The DPCM encoder 150 encodes the data supplied to it from the first and second data scanners 130, 140 such that the order of encoding dependency is determined by the scanning sequence SL1 SL2 respectively. Thus in interlaced field mode, the encoding dependency of the first field of a frame is arranged to be different from the encoding dependency of the complementary field of the frame. Similarly, in frame mode the encoding dependency of adjacent frames in a temporal sequence differs. As a consequence of the two different encoding dependencies of the sample values, it is possible to ameliorate the effects of missing pixel data in the reconstructed images. The way in which the effects of missing pixel data are overcome by embodiments of the invention will be explained in detail below with reference to
In the DPCM encoder 150, the input signal 135 is fed both to the prediction processor 152 and as a first input to the adder 154. The prediction processor 152 performs a calculation to predict the current pixel value from one or more preceding pixel values in the scanning sequence. In this embodiment of the invention the current pixel is predicted from the immediately previous pixel in the scanning sequence and hence the prediction processor simply provides a one-sample time delay. The output of the prediction processor is supplied as a second input to the adder 154, where it is subtracted from the current sample value to produce a differential pixel value Δj. The output signal 141 from the adder 154 is supplied as input to the entropy encoder 156. The entropy encoder 156 applies entropy coding to the data. In this particular embodiment, Golomb coding is used. The output of the entropy encoder 205 comprises encoded image data that may subsequently be transmitted across a communications network or recorded on a recording medium such as a tape or a disc.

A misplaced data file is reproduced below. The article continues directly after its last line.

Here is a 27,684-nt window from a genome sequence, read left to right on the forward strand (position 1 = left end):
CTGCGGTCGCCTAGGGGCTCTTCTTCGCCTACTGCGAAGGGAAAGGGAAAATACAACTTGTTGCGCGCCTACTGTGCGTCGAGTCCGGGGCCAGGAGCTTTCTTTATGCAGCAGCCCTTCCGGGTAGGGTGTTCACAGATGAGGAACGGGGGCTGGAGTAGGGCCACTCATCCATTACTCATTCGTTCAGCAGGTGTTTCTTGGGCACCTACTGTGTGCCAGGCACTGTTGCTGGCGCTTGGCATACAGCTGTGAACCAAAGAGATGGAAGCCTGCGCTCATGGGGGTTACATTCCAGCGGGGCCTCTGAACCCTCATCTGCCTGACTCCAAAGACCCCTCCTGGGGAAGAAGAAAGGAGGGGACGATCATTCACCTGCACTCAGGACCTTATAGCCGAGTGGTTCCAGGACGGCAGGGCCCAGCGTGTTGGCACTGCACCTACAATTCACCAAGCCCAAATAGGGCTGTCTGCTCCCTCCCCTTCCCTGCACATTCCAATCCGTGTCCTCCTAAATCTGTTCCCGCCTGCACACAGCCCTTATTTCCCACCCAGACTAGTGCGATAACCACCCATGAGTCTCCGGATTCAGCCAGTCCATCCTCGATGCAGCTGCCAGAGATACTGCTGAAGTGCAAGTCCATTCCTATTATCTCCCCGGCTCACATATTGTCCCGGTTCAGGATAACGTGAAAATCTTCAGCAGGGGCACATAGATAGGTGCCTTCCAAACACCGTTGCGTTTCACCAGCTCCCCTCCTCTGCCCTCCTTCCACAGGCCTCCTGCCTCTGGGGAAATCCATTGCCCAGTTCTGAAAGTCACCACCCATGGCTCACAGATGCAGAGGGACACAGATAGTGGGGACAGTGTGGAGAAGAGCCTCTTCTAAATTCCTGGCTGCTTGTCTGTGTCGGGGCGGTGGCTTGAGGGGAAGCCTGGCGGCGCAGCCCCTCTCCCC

In an alternative embodiment of the DPCM encoder, the prediction processor 152 could predict the current pixel value by:—using an average of pixels in the spatial neighbourhood of the current pixel; using an appropriately weighted linear sum of a number of pixel values preceding the current pixel in the scanning sequence; or by adaptively predicting the current pixel value based on the statistics of the current image.
Further alternative embodiments of the invention may lower the overall data rate by adding a quantiser to the lossless DPCM encoder of
It will be appreciated that although in the above example two different S-type scans are used to provide different orders of encoding dependency according to the present invention, various other scan types could be performed such as a raster scan, a zig-zag scan or a spiral scan.